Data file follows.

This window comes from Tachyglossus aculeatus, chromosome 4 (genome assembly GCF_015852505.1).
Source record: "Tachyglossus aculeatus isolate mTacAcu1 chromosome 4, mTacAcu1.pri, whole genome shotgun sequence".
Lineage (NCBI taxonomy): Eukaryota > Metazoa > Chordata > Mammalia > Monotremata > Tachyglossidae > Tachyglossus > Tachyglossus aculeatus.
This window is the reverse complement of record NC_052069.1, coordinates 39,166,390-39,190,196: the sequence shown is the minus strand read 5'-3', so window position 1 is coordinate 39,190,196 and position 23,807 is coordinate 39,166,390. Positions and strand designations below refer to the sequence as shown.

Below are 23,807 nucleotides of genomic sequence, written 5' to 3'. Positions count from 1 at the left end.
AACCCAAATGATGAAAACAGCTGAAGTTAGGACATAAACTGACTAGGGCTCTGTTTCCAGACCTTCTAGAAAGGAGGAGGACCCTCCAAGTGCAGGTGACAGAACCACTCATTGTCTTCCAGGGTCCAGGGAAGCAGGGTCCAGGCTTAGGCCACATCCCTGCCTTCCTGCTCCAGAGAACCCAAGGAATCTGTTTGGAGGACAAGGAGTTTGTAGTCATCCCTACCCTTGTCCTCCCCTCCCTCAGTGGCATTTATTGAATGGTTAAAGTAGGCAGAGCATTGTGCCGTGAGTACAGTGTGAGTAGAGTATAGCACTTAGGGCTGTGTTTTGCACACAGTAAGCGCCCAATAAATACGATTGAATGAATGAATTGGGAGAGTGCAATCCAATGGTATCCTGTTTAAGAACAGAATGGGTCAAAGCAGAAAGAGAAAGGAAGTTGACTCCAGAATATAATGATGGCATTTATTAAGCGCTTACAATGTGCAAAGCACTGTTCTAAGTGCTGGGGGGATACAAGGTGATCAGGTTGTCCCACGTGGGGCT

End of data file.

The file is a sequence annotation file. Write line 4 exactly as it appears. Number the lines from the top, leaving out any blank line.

This window is the reverse complement of record NC_052069.1, coordinates 39,166,390-39,190,196: the sequence shown is the minus strand read 5'-3', so window position 1 is coordinate 39,190,196 and position 23,807 is coordinate 39,166,390. Positions and strand designations below refer to the sequence as shown.